Ensure that you are sufficiently capitalized. Many marketing tactics will take several months to show results, and often the best results are obtained by sticking with your marketing plan month after month — for the next 12 months. You may have to adjust your marketing plan to enable this, but make sure your budget is sufficient to accommodate consistent execution.
 
Be aware that your most important marketing investments may not even be under the traditional ‘marketing’ budget category. For example, introducing a fabulous collection of guest amenities can cause your guests to promote your hotel for you. At the end of the day, your guest experience is the marketing. Money you spend to create an amazing guest experience at your hotel has some of best ROI.
 
Finally, think of your marketing program as an investment. If you are promoting properly, every dollar that you spend on marketing will come back to you many times over. Good hotel marketing budgets are never an expense, and it’s important we remember this.
 
 
 

11 most important hotel marketing budget categories

  
  • Staffing expenses. Whether it’s a content writer or social media marketing assistant, a major shift in marketing strategy usually requires a shift in HR priorities. These salaries can be a big expense. But it’s important to remember that good employees are always free: they earn your company more money than you pay them in salary.

 

 

  • Training fees. I personally spend a large portion of my money to train and educate my employees. This includes everything from paying them read articles and important books to registration fees for workshops and seminars. Your people are one of your most important resources, and an investment into making them more effective marketing professionals will always pay off.

 

  • Consulting fees. There will always be times when you cannot do everything in-house. If you have a short-term assignment, it can make sense to bring in outside expertise to help. Look at your Internet marketing plan and budget for this type of help appropriately.

 

  • Website optimization. The vast majority of hotels have at least a halfway decent website up. The big challenge is making sure it runs well: turning browsers into bookings. This is website optimization, making sure your website sells well and is easy to find in search engines. It’s an ongoing process, but your biggest investment will be at the start — having a professional analyze and make the changes.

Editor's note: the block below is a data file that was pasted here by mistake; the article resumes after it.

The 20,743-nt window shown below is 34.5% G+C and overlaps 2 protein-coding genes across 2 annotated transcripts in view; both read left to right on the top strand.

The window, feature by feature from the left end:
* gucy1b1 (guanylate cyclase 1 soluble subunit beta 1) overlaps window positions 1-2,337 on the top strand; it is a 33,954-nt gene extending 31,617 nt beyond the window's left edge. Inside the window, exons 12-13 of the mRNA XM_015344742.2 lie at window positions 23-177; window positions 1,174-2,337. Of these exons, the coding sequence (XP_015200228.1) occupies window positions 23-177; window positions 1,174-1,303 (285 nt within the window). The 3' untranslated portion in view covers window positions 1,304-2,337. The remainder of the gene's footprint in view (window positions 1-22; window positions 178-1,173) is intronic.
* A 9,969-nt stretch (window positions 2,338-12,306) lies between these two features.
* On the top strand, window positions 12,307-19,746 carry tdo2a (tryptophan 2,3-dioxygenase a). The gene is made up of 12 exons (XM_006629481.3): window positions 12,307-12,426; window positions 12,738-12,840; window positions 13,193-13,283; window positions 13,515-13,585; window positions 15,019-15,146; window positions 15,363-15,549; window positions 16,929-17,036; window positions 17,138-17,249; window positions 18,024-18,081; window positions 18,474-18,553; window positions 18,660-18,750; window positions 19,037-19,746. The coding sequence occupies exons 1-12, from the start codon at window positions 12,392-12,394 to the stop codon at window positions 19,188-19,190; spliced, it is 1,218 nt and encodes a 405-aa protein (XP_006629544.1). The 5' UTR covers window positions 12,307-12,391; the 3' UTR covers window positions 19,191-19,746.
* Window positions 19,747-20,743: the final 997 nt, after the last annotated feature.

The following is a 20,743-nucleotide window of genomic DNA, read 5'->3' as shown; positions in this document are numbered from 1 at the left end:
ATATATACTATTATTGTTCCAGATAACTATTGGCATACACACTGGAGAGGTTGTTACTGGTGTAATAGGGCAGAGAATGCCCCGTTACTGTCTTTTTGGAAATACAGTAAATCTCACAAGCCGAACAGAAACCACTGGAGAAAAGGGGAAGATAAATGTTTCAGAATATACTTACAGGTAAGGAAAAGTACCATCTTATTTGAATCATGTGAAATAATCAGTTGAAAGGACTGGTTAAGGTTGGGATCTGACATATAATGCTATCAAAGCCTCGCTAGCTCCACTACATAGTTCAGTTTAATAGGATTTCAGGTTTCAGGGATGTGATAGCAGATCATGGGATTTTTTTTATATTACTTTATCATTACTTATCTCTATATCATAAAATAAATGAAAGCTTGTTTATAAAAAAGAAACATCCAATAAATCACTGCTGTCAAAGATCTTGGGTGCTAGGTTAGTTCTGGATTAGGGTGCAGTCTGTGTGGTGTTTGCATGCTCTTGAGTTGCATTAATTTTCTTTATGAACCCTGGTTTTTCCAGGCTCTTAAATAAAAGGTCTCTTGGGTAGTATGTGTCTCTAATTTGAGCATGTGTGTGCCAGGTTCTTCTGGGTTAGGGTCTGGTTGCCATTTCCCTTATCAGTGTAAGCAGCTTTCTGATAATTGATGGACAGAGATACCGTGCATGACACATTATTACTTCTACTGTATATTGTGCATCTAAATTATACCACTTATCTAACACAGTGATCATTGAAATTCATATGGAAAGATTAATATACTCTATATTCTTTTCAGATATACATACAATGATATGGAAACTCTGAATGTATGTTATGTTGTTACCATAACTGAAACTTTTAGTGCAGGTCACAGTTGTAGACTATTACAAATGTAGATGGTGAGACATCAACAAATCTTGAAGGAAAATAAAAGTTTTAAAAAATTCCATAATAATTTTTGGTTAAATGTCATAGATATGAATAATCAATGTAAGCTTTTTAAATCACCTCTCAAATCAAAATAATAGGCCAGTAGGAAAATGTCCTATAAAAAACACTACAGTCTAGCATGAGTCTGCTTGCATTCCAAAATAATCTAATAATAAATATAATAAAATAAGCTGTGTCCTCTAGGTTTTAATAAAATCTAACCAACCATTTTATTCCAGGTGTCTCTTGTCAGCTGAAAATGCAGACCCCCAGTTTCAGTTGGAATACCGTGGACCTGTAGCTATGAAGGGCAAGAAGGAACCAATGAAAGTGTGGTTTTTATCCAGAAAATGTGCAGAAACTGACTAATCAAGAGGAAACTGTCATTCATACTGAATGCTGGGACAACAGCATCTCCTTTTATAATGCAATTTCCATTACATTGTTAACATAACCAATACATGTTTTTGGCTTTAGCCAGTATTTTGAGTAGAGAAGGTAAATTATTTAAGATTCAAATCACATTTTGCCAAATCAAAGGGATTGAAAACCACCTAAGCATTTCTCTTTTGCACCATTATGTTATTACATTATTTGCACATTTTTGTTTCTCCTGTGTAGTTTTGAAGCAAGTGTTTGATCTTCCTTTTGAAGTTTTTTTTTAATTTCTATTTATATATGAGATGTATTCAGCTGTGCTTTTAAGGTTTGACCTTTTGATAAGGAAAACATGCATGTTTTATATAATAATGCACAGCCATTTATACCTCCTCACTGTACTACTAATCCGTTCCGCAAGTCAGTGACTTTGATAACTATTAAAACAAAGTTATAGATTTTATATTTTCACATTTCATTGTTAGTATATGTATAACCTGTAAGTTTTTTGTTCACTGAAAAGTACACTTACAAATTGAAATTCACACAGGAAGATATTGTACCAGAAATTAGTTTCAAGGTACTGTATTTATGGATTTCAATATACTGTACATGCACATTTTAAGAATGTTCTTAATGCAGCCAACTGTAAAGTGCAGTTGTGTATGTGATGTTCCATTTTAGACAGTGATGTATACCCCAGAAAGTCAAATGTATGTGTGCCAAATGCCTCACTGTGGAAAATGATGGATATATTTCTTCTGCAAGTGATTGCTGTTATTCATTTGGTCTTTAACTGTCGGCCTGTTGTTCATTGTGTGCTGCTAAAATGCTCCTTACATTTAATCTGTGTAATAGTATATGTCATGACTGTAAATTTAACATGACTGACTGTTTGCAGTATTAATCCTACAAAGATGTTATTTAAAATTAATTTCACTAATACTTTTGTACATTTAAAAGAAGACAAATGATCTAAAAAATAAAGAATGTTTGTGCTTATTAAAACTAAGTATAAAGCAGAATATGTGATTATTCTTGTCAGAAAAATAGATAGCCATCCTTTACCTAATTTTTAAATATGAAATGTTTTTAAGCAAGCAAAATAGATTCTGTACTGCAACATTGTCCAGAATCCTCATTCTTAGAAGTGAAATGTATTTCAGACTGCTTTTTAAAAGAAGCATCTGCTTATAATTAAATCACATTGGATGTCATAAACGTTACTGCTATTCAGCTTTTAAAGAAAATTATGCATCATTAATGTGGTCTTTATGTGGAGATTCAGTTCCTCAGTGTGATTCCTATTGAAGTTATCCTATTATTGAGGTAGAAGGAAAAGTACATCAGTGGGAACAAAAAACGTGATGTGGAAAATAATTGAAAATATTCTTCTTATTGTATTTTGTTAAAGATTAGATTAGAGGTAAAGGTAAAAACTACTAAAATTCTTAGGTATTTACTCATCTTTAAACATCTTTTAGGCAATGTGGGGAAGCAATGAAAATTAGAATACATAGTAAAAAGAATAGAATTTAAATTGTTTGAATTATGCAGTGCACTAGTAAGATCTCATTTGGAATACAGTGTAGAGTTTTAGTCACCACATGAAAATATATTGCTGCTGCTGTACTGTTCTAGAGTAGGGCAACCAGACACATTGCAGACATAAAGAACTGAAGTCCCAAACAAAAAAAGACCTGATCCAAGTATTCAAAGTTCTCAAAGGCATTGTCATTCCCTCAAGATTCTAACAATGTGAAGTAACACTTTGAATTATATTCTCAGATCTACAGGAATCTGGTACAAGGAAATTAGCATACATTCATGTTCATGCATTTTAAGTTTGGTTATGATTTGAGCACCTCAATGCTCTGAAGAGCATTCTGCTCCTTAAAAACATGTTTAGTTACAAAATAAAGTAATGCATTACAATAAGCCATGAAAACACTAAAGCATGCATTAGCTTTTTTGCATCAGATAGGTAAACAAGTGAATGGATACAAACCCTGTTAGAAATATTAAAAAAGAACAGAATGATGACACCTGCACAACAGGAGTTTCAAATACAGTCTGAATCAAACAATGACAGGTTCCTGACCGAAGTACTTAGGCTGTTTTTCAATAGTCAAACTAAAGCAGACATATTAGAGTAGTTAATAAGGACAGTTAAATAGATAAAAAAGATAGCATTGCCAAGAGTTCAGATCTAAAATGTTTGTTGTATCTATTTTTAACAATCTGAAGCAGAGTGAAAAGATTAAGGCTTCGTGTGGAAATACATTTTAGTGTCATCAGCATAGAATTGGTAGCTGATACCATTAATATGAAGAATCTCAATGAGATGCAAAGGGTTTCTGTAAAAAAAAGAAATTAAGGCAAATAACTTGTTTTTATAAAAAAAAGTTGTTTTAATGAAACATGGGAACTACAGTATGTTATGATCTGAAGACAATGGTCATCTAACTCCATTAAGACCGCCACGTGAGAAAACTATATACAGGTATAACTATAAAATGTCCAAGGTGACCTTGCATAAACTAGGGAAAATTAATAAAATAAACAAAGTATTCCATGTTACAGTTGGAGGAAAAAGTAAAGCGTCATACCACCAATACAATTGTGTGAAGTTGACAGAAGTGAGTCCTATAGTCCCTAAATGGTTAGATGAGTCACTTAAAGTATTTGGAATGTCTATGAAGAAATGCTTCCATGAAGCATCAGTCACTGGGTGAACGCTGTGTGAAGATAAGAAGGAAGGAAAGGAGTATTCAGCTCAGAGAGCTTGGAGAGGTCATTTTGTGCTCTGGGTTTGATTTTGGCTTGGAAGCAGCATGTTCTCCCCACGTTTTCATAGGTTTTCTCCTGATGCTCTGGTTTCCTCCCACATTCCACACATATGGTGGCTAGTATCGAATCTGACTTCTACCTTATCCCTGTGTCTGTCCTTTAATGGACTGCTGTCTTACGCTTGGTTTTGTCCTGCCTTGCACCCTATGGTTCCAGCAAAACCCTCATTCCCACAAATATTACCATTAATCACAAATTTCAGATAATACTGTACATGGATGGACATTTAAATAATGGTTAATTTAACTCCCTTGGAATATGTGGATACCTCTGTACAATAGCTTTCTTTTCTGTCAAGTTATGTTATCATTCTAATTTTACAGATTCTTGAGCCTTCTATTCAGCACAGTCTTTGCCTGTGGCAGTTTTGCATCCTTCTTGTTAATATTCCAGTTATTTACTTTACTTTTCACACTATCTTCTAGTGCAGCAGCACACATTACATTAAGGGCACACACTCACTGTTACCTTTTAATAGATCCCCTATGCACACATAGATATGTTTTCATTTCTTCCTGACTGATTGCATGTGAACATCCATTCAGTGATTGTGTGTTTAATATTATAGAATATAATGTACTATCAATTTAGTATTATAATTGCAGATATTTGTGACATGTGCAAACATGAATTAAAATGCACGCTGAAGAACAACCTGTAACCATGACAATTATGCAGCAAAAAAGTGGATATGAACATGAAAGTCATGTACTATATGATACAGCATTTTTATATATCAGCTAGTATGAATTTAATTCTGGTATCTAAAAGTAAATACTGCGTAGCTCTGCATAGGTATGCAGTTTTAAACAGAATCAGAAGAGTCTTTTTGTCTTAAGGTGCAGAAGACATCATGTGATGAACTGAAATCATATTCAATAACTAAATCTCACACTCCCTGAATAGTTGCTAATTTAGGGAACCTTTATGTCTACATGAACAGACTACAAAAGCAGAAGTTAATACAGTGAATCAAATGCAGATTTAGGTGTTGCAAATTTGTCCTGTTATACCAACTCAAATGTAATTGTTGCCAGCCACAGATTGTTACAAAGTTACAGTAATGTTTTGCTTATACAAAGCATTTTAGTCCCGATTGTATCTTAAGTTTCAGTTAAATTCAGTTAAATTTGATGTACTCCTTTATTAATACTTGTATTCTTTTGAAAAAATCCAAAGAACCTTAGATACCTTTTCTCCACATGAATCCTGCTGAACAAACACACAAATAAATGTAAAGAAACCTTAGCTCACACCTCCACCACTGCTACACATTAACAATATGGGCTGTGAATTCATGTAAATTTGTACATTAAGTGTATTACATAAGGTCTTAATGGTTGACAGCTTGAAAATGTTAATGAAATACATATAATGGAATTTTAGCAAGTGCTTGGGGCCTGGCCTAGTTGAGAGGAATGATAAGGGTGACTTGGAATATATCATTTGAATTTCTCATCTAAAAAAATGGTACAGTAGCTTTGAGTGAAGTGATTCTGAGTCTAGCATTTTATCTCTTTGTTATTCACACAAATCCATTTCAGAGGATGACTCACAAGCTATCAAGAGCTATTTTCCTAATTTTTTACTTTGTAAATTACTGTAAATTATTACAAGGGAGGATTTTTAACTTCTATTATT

• Search visibility improvement. Earning top rankings in search engine results is important for bringing new visitors to your website. It needs to be an ongoing part of your Internet marketing campaign: both to improve position and to keep up with competitors that are doing the same thing. Top budgeting priorities for hotels include adjusting the website for important keywords, and building links through various tactics.

 

  • Pay-per-click advertising. This is one of the only advertising methods I recommend most hotels budget for. The flexibility and return on investment can be impressive. You’ll need to budget for campaign management, and the actual clicks that you purchase from search engines. This can cost several thousand each month, but the return on investment is typically much better than other advertising options.

 

  • Online reputation management. I tend to talk a lot about this on this blog, and you are probably aware, this falls into two major categories: monitoring your Web presence, and proactively encouraging positive content. Monitoring expenses include software and/0r someone to scour the web for data. Reputation building requires the development of a savvy outreach program.

 

  • E-mail communications. E-mail software is usually a relatively small expense, so your investment in e-mail marketing will be in people. Specifically, two types of people: the content writers and the marketing specialists. E-mail is a writing-intensive medium, so you need to allow someone to spend the time to develop this content. The marketing expertise is important to make sure your communications are effective — reaching the right people and generating the right response.